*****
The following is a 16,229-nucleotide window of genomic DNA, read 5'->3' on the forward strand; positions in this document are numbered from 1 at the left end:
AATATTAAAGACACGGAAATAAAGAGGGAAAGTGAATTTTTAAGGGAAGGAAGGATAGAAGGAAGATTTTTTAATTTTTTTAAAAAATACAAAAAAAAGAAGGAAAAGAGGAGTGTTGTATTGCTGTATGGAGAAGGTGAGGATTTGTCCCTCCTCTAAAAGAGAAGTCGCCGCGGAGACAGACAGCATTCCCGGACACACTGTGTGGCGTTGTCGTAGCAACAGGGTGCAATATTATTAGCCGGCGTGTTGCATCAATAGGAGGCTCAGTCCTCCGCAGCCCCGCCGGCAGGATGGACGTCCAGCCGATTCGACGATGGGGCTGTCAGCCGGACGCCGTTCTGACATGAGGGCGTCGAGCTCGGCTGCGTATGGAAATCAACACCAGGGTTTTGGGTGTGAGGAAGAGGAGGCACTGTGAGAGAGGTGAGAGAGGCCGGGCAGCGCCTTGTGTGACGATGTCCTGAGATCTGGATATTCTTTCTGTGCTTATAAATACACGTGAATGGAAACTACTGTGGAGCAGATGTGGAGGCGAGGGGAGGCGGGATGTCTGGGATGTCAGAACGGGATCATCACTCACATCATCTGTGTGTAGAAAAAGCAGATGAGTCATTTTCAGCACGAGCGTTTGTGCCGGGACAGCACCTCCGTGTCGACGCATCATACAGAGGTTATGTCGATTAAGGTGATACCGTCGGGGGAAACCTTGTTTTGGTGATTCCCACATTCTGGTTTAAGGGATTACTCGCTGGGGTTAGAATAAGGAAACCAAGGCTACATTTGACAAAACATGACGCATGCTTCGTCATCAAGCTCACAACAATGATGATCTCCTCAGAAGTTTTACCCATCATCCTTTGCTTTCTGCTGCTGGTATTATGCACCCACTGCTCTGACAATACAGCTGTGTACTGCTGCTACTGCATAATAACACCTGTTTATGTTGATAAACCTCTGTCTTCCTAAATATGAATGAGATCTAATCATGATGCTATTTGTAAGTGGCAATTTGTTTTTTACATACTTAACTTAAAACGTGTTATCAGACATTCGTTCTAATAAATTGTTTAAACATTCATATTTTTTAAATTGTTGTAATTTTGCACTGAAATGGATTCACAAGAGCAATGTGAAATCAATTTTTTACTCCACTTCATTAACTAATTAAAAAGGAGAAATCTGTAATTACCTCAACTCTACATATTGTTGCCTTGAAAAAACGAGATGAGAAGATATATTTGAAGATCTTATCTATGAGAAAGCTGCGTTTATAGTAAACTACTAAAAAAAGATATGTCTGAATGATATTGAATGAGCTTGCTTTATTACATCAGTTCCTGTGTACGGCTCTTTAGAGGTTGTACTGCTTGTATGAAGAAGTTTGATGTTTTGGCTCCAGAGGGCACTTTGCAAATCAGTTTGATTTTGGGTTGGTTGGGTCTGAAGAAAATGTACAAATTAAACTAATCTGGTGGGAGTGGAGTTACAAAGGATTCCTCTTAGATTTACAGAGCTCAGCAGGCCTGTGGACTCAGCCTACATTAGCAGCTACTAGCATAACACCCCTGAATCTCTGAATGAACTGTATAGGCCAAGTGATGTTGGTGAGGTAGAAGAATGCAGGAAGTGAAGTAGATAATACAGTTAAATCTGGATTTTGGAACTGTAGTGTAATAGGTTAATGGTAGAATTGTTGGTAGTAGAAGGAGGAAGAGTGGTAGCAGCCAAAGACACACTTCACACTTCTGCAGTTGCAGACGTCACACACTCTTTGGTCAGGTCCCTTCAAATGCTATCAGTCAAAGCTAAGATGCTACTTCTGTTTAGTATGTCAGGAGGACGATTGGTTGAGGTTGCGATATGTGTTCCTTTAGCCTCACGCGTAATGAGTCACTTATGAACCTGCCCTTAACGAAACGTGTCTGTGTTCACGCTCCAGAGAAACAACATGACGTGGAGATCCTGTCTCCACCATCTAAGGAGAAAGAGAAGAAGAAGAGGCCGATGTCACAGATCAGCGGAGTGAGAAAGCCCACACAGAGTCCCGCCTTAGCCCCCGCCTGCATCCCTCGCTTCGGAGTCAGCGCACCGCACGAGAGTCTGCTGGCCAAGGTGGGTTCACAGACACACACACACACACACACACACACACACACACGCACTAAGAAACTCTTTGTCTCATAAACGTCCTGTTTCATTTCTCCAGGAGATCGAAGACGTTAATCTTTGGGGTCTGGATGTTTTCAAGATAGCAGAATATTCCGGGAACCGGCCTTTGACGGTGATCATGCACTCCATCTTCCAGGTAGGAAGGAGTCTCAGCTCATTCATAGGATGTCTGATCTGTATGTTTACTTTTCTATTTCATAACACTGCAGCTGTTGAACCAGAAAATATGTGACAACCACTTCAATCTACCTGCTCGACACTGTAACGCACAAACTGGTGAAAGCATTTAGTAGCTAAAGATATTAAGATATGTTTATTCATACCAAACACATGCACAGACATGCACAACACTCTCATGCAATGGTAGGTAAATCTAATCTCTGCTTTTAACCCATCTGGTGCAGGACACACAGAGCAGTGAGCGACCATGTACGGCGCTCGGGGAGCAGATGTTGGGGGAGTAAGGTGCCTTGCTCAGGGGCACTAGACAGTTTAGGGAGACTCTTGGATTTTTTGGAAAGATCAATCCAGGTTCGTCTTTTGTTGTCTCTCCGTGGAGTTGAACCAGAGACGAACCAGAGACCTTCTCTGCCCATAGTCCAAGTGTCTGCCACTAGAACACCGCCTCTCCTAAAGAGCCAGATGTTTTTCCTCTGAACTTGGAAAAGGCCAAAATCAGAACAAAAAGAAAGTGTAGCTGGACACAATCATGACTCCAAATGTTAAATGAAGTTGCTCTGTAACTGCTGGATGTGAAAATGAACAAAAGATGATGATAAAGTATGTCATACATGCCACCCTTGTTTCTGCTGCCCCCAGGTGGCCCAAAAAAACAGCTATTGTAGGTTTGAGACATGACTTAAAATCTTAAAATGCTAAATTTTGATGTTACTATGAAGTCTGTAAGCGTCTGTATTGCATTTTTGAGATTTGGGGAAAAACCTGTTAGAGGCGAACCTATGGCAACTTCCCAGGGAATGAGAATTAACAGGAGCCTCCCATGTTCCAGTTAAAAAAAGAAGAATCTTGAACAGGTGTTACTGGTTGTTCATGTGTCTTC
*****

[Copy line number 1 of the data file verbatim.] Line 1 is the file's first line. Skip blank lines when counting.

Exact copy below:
The following is a 16,229-nucleotide window of genomic DNA, read 5'->3' on the forward strand; positions in this document are numbered from 1 at the left end: